Hello folks! I am new here, and I'm planning on building a rocket engine. I have started doing research on the types of rocket engines, jet engines, cycles, types of engines, etc. Although, now I am looking for more 'applied' information. I am currently looking for how I need to design a rocket engine(dimensions, shape measurements, and all the other things I need to calculate). Does anyone have information about this?
I am excited to start working on my project! Thank you all.
Hi Qkasriel, I’ve had this link saved for a long time, just incase I find the time and ambition to build a sugar based rocket. Richard Nakka’s site has excellent info on his development of solid fuel hobby rockets. Might be what your looking for.
Post by nicenozzle on Mar 22, 2023 13:00:32 GMT -5
We're not talking liquid oxygen here right? Bi-propellent engines are really expensive for one shot, but if that kind of insanity is what you're looking for, make some PVC sugar rockets if you haven't yet first, should be a day in the garage, max, probably have the materials lying around anyway.
Beyond that, they aren't too complicated unless you're trying to make a reusable one, in which case I'm not sure there really is a resource to use, more just experimentation. Sigma aldritch might be a good source for some oxidizers just be careful of local laws especially on that side of the rocket, they're also wildly expensive, so maybe stick to simpler oxidizers.
I wouldn't want to try gas propellent or oxidizers on this, complicates things a lot, as if this wasn't a chemistry rabbit hole already.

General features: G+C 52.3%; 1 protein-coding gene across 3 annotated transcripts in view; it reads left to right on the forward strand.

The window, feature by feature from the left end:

This place seems full of physics geeks, but chemistry is far and few between, which will be 80% of your work, I wish you the best of luck in the 5 seconds of absolute euphoria a bipropellent rocket will bring you, and do your best not to get arrested, governments don't look to highly on projects that imitate their militaries lol
Post by britishrocket on Jun 17, 2023 19:39:38 GMT -5
Whereabouts in the world are you? The problem with building a bipropellant engine these days in the UK is that the British Government have effectively banned nitrous oxide, which is or rather was the easiest available oxidiser for a bipropellant engine project. They haven't banned it outright, however they have created so much legislation to prevent the "recreational" use of nitrous oxide that no stockist of cylinders now wants to sell it to hobbyist users. It simply isn't worth their while or the risk involved to their business if something goes wrong. Not only that, due to our terrorist friends in hot countries, the law around conspiracy to cause explosions has also been tightened up to an extent where the design and construction of rocket engines, and possessing/storing fuels and oxidisers has become a bit of a grey area. Although what you are up to is most likely completely innocent experimentation and amateur engineering endeavour, it may well not be looked upon as such by local law enforcement who do not understand the motivation to engage in such activities, and assume the worst.
If you must continue and build a bipropellant engine, the best thing you could do would be to go for liquid fuel (say isopropanol) and gaseous oxygen as the oxidiser. You can get a cylinder of gaseous oxygen for welding from BOC for example, but you need to have an account.
Literature wise I would look at Risacher's guide "How To Design, Build and Test Liquid Fuelled Rocket Engines" and get yourself a copy of "Rocket Propulsion Elements" by Sutton. Risacher's guide is downloadable from various places. Try to get an early addition of Sutton; they include far more practical information, as early rocket engineering was not too far removed from nowadays amateur efforts.
I would also advise you to get a copy of "Modern Engineering for the Design of Liquid Propellant Rocket Engines" by Huzel and Huang. This is available for download on the NASA Technical Reports Server as NASA SP-125. There are lots of articles on rocket engine construction on the NASA TRS, the early ones are better as they are more like what you'd do yourself. In the UK The Aeronautical Research Council reports are generally available from the website of Cranfield University, if memory serves. There are rocket engine related bits in there too.
Lastly, be careful and ensure you know EXACTLY what you are doing. Another word for rocket engine is bomb.